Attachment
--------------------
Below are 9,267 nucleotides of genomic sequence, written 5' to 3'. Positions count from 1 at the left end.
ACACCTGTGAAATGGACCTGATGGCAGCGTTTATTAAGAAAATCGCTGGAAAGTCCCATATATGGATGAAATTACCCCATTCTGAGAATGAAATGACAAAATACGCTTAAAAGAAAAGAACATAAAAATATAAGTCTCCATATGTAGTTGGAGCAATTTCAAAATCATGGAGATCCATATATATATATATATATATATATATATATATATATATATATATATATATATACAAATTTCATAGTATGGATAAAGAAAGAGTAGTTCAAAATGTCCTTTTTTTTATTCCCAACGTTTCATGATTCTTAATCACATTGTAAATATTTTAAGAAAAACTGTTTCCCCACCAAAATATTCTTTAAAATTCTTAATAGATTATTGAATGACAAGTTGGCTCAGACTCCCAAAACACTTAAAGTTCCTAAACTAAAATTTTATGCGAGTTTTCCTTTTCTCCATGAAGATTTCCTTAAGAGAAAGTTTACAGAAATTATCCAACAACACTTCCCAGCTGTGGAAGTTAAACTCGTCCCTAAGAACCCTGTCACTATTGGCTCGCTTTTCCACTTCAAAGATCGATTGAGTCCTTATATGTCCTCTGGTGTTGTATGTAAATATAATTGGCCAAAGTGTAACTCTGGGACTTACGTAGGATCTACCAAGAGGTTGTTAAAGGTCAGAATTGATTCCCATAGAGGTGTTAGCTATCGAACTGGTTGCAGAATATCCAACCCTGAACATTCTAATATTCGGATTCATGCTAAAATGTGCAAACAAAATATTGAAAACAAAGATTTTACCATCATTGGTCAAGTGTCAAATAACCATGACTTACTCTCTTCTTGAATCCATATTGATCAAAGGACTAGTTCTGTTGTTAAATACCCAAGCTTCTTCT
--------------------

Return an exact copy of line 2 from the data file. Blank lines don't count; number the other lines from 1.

ACACCTGTGAAATGGACCTGATGGCAGCGTTTATTAAGAAAATCGCTGGAAAGTCCCATATATGGATGAAATTACCCCATTCTGAGAATGAAATGACAAAATACGCTTAAAAGAAAAGAACATAAAAATATAAGTCTCCATATGTAGTTGGAGCAATTTCAAAATCATGGAGATCCATATATATATATATATATATATATATATATATATATATATATATATATATATACAAATTTCATAGTATGGATAAAGAAAGAGTAGTTCAAAATGTCCTTTTTTTTATTCCCAACGTTTCATGATTCTTAATCACATTGTAAATATTTTAAGAAAAACTGTTTCCCCACCAAAATATTCTTTAAAATTCTTAATAGATTATTGAATGACAAGTTGGCTCAGACTCCCAAAACACTTAAAGTTCCTAAACTAAAATTTTATGCGAGTTTTCCTTTTCTCCATGAAGATTTCCTTAAGAGAAAGTTTACAGAAATTATCCAACAACACTTCCCAGCTGTGGAAGTTAAACTCGTCCCTAAGAACCCTGTCACTATTGGCTCGCTTTTCCACTTCAAAGATCGATTGAGTCCTTATATGTCCTCTGGTGTTGTATGTAAATATAATTGGCCAAAGTGTAACTCTGGGACTTACGTAGGATCTACCAAGAGGTTGTTAAAGGTCAGAATTGATTCCCATAGAGGTGTTAGCTATCGAACTGGTTGCAGAATATCCAACCCTGAACATTCTAATATTCGGATTCATGCTAAAATGTGCAAACAAAATATTGAAAACAAAGATTTTACCATCATTGGTCAAGTGTCAAATAACCATGACTTACTCTCTTCTTGAATCCATATTGATCAAAGGACTAGTTCTGTTGTTAAATACCCAAGCTTCTTCT